If you lack a lovely beard and are well past puberty, could you use a hair growth treatment to create one?
Tales of people using Rogaine to paint on a beard sound believable, but is there any scientific validity to them? Let's investigate how minoxidil, the active ingredient in Rogaine, works in the human body — then we'll see if there is any hope for baby-faced individuals who would like magnificent beards.
How Minoxidil Works
If you are well past puberty without a patch of hair on your face and desperately desire a beard, you've probably heard a couple of odd recommendations for beard growth. Massaging your face regularly to increase the flow of blood and oxygen to hair follicles and shaving more often are commonly tossed around as simple ways to stimulate beard growth, whether the tactics actually work or not. But could you take a more proactive route using an over the counter pharmaceutical?
Minoxidil (sold under the brand name Rogaine) is approved for use to stimulate hair growth and stall balding. Minoxidil is an interesting little molecule - if a solution of minoxidil comes in contact with a cat's skin , expect a visit to your local pet cemetery in the near future.
Minoxidil works to grow hair on the human scalp by widening blood vessels in the skin and opening potassium channels, but the exact method of action is unknown. The drug takes quite a while to work - a user can expect to apply the solution to their scalp multiple times a day for four months to a year before growth begins. The low price of the drug (~$75 for a year's supply of the generic form) also helps, leading some to venture out and see if Rogaine will initiate beard growth.
Painting It On
Individuals aiming to grow a beard using minoxidil paint the solution onto their face in the form of the beard, repeating the process hundreds of times before substantial growth begins. This application itself is troublesome, as the face cannot be washed for four hours after application in order to give enough time for dermal absorption.
Biochemically, applying minoxidil to the skin makes sense - widening of the blood vessels would increase blood flow to the skin and bring more nutrients to follicles in the area. The vast majority (85%) of your hair are in the anagen phase, either growing or waiting to grow, and the additional nutrients could certainly help ones lying in wait just under the skin. Genetics will still play a role in growth, but if you are in our 40s and lack facial hair, your genes are not likely rooting for a bearded version of you.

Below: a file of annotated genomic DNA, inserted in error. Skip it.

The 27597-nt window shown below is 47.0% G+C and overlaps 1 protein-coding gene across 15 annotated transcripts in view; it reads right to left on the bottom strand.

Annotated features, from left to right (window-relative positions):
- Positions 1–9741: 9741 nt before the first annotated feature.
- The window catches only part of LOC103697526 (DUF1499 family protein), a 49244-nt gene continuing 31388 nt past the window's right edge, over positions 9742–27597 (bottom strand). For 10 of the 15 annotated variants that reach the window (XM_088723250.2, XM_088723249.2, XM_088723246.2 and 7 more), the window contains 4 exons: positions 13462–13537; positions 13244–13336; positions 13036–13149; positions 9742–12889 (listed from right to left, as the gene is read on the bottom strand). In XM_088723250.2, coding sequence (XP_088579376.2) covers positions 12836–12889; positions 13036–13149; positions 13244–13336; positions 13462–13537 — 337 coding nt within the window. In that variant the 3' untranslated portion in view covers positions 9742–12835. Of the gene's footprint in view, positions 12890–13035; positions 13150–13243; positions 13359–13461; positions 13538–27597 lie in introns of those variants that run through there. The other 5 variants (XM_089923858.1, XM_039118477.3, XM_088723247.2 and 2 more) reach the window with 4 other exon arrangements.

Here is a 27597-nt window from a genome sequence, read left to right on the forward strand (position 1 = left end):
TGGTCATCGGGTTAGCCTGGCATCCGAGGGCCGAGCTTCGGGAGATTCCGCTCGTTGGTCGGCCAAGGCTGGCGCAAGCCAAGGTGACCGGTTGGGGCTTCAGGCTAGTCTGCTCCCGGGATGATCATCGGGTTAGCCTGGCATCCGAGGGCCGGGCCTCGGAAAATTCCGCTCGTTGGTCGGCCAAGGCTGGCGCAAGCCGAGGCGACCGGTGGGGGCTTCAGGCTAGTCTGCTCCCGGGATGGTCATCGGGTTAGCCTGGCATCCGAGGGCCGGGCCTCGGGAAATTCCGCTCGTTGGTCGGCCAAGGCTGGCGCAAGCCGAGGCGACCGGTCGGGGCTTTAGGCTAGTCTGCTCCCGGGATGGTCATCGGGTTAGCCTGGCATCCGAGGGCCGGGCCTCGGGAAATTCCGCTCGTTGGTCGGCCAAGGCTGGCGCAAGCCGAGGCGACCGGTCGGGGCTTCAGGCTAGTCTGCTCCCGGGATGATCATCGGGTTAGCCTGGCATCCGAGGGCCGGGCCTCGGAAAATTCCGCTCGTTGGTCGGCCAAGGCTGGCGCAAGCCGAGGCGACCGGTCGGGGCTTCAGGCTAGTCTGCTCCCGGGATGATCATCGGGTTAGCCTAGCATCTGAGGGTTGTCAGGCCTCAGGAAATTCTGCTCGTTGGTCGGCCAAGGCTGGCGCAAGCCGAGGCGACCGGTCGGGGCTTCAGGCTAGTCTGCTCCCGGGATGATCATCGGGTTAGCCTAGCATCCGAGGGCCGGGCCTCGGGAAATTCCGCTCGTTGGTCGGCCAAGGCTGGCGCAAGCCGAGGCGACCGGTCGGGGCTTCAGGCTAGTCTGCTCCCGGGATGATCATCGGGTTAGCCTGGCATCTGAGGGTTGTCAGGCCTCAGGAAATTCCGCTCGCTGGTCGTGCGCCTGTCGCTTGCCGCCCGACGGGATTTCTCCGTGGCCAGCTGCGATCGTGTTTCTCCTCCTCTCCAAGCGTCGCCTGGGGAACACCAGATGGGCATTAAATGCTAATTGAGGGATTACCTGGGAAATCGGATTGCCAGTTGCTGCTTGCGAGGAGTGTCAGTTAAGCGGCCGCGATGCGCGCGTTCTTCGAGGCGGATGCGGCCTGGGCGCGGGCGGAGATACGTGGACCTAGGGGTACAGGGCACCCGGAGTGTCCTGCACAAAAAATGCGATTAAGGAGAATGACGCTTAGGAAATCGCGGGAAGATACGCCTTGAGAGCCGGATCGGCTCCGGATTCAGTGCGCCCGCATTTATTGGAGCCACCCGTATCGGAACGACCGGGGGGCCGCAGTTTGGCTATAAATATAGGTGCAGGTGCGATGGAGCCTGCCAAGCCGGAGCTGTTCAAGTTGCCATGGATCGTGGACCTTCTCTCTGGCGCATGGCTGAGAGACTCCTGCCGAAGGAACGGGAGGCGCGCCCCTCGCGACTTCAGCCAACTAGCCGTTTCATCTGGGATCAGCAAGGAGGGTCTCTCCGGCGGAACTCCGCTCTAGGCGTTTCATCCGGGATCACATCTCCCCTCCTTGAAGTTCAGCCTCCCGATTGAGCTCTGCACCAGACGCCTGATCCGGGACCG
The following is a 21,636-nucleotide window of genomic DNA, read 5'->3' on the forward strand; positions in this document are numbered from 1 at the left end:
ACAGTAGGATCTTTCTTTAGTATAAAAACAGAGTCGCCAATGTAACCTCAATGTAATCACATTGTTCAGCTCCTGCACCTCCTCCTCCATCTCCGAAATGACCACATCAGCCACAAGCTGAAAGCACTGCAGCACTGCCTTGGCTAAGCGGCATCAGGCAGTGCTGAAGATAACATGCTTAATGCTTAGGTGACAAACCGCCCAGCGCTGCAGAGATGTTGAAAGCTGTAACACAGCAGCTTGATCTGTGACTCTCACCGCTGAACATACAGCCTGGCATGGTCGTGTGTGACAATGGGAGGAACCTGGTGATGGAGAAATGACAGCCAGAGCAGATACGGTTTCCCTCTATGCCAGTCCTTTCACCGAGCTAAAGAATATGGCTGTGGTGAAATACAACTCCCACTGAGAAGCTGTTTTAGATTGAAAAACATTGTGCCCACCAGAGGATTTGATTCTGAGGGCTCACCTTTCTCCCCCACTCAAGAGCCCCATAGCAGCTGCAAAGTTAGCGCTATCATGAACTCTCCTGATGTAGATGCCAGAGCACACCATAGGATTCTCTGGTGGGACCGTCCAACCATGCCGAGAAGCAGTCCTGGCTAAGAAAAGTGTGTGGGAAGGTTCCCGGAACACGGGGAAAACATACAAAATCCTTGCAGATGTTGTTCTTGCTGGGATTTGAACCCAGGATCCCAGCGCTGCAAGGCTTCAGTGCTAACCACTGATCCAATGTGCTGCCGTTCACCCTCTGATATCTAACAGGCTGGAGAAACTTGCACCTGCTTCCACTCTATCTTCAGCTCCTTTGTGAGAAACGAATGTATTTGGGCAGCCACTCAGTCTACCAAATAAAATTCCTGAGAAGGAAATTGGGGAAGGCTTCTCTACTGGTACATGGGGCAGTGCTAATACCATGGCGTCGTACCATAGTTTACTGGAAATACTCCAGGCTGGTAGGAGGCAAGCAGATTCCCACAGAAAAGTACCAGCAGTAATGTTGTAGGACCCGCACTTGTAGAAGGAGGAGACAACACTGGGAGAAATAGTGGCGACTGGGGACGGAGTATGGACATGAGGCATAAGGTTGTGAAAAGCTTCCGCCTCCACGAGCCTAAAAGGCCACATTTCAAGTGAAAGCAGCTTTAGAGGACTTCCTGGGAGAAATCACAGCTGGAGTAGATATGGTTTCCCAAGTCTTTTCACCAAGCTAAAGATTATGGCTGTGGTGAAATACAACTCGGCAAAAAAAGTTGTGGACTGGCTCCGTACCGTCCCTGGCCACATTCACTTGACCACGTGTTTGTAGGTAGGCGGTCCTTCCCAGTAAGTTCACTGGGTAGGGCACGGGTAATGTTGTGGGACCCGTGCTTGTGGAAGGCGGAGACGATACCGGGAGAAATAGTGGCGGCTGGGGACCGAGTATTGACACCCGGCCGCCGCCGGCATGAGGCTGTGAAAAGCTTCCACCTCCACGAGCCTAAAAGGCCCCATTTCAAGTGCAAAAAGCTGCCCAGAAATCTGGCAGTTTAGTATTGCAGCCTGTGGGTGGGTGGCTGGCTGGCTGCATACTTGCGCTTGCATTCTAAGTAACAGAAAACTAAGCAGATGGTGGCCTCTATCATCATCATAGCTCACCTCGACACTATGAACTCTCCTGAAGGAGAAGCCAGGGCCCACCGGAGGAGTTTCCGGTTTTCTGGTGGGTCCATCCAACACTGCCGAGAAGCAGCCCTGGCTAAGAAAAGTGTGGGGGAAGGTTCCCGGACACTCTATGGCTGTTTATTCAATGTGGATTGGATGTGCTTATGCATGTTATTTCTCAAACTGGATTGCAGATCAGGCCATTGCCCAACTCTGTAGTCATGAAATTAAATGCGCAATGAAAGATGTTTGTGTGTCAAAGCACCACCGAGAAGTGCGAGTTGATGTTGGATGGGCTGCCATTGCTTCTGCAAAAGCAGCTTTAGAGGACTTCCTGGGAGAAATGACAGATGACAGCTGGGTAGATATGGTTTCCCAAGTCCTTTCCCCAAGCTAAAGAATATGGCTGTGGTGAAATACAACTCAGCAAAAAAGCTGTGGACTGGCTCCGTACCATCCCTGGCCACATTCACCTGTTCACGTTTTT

Reports of severe facial dryness in those using minoxidil to grow a beard correlate with listed side effects of minoxidil when used for scalp growth, lending support to their stories. The facial dryness becomes a problem for many attempting to grow a beard using this pharmaceutical approach, leading a secondary ritual of moisturizer application to prevent pain and scarring.
Finasteride (sold under the brand name Propecia), is another popular medicinal treatment of hair loss. Finasteride is administered orally, removing the ability to specifically grow facial hair. Finasteride stimulates scalp hair growth by preventing the conversion of testosterone into dihydrotestosterone within the body.
Dihydrotestosterone prevents hair growth by shrinking hair follicles, but the hormone is responsible for the appearance of secondary sex characteristics in puberty like facial hair. Because of this duality, finasteride is a poor choice for those wanting to promote beard growth. Also, if you are a professional athlete looking to grow a beard, it could cause you to fail a drug test thanks to the resulting increase in testosterone levels.
Taking supplements of biotin, a small molecule scientifically shown to increase hair and nail growth, might be a better route if you are looking to fill out a patchy beard with little or no side effects.
While no scientific studies exist to show that minoxidil will spur on beard growth, minoxidil's ability to widen blood vessels and open potassium channels support the possibility. When this is combined with evidence from internet testimonies, I cannot rule out the idea that one could grow a beard with consistent applications of minoxidil. The process might not work for everyone and it sounds pretty tedious and painful, but if you really want to turn your baby boy face into a bearded one it might just work.
Top image from Touchstone Pictures' The Royal Tenenbaums. Additional image courtesy of RonFez.net. Sources linked within the article.